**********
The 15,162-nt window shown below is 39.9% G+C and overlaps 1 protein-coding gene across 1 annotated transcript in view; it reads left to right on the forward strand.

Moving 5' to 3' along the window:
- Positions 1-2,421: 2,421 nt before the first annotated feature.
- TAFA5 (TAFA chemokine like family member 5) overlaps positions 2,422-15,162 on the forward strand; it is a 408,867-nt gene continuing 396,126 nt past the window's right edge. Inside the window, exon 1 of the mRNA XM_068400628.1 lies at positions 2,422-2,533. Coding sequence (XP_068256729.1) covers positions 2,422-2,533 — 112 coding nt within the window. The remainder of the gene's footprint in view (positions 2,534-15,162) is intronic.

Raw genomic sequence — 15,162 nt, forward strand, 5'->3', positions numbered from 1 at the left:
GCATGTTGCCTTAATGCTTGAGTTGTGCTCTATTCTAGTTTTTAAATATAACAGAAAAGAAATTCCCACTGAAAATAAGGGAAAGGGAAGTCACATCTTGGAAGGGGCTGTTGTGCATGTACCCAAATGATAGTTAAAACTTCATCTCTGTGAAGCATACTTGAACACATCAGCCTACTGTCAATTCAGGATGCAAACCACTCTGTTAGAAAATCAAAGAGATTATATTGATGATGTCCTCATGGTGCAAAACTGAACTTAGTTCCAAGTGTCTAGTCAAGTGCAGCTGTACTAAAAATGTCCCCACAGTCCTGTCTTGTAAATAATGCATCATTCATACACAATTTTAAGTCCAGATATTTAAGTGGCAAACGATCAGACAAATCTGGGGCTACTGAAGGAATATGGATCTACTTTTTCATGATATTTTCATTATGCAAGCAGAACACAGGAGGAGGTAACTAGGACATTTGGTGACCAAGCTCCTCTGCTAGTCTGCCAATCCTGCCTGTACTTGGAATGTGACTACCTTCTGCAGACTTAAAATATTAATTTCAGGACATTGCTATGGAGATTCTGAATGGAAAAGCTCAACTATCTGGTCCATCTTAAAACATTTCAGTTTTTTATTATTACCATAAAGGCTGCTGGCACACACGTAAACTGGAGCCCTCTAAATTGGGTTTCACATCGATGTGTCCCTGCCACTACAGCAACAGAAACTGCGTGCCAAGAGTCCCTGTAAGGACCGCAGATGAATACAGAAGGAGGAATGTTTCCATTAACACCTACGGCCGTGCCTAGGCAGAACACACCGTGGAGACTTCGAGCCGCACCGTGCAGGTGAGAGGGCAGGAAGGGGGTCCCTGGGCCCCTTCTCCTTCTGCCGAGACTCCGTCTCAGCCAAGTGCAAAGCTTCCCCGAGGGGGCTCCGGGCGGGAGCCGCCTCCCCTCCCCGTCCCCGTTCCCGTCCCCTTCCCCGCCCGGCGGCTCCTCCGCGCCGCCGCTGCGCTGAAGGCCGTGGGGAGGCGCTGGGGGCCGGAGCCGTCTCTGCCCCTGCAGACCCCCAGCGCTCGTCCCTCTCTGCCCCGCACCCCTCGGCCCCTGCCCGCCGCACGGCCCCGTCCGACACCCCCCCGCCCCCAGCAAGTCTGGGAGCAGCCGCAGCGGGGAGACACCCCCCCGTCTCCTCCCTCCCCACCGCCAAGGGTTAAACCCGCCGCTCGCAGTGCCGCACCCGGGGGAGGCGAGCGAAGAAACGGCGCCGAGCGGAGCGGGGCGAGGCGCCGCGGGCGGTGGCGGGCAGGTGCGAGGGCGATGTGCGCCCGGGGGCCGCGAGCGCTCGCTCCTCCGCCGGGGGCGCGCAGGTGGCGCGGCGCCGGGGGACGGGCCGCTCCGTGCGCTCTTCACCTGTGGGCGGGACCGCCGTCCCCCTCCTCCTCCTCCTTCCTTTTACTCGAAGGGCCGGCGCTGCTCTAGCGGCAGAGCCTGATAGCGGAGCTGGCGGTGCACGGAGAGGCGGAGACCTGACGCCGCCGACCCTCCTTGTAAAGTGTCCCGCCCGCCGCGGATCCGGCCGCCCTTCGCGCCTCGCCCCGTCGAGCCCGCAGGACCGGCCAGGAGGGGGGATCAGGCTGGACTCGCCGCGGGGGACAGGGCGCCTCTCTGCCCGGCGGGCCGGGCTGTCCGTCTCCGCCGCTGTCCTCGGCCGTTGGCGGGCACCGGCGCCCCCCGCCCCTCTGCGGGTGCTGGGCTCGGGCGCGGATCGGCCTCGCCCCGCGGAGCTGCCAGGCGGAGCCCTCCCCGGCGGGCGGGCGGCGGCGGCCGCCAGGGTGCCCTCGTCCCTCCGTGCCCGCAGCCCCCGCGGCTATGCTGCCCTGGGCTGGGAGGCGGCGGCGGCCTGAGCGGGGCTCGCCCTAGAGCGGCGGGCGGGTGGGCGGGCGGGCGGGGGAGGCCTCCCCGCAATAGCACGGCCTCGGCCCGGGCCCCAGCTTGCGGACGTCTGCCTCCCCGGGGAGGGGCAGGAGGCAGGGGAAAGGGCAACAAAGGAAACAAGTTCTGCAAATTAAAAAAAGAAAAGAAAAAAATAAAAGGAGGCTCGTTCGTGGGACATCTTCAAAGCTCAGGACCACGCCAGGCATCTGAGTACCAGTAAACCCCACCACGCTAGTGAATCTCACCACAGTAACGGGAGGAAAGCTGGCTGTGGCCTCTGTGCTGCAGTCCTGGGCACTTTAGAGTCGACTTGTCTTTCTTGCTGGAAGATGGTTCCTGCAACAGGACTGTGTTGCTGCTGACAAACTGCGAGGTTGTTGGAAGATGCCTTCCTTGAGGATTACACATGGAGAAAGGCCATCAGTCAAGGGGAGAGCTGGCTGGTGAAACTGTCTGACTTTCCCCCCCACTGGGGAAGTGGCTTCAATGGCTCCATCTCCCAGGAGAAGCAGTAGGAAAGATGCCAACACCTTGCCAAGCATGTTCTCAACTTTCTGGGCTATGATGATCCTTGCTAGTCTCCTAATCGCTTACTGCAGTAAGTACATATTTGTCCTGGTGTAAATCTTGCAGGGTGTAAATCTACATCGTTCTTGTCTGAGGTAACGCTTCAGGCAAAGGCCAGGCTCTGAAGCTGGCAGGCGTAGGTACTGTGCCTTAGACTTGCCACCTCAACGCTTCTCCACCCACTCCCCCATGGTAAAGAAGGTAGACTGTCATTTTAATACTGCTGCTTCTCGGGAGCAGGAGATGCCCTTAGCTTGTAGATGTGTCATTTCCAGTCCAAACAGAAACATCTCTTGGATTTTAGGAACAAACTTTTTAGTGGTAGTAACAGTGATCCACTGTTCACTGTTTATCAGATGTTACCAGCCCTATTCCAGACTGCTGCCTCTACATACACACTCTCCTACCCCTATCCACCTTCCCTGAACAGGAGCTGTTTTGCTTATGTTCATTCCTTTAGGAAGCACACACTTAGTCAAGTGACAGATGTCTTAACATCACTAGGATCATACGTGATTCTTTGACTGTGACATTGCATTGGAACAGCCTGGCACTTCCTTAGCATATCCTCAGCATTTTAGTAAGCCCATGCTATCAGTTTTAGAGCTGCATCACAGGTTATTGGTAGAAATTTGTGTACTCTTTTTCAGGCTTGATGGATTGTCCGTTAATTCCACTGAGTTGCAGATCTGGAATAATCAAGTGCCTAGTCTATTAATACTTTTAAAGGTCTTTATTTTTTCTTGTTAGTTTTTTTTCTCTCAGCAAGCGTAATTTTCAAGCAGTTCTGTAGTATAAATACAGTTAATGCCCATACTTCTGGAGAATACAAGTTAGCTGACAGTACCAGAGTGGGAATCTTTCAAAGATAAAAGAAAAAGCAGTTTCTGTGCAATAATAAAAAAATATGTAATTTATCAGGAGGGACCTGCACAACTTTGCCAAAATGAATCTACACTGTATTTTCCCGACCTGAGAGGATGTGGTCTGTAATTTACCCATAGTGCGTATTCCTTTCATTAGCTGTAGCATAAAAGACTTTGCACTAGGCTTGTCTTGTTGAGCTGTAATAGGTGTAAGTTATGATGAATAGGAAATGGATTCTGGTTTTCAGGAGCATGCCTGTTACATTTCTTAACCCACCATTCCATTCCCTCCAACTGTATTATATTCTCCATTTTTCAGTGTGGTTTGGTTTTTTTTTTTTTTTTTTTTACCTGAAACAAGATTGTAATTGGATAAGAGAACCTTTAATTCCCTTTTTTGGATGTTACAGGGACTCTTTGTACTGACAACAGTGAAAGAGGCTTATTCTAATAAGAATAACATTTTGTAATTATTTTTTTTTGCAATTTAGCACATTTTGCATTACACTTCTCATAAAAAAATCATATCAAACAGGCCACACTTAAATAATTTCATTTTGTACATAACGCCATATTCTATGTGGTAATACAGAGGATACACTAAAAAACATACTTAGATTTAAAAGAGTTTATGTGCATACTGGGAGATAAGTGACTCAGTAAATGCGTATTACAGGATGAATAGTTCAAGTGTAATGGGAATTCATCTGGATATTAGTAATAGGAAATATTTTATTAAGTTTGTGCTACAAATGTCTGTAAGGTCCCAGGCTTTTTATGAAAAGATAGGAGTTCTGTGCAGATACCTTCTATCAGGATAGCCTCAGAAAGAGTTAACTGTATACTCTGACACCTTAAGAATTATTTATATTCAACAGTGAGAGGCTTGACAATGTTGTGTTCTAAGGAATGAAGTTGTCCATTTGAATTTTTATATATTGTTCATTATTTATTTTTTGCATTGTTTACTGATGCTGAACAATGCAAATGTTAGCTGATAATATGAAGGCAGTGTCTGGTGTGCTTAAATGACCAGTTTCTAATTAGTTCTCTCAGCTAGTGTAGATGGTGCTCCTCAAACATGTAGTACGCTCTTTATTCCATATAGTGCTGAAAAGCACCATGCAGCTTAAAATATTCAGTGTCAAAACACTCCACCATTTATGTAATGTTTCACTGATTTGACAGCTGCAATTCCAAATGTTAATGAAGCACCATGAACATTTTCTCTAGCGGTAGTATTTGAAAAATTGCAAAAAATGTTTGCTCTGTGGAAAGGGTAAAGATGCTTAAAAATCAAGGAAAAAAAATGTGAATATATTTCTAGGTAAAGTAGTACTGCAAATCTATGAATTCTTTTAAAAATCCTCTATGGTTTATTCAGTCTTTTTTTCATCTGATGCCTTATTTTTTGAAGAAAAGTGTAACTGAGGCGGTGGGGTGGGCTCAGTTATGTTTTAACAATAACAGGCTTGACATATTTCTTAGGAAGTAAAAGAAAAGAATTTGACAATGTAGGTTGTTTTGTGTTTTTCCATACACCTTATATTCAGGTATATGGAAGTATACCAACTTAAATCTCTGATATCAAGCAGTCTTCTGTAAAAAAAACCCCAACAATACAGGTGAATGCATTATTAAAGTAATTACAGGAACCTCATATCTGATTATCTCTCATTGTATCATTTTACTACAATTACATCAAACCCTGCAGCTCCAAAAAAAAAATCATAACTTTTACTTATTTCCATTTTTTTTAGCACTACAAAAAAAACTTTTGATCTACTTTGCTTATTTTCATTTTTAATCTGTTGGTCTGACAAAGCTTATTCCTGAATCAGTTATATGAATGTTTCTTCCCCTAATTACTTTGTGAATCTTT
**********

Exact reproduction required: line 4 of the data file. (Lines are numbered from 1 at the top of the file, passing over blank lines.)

- TAFA5 (TAFA chemokine like family member 5) overlaps positions 2,422-15,162 on the forward strand; it is a 408,867-nt gene continuing 396,126 nt past the window's right edge. Inside the window, exon 1 of the mRNA XM_068400628.1 lies at positions 2,422-2,533. Coding sequence (XP_068256729.1) covers positions 2,422-2,533 — 112 coding nt within the window. The remainder of the gene's footprint in view (positions 2,534-15,162) is intronic.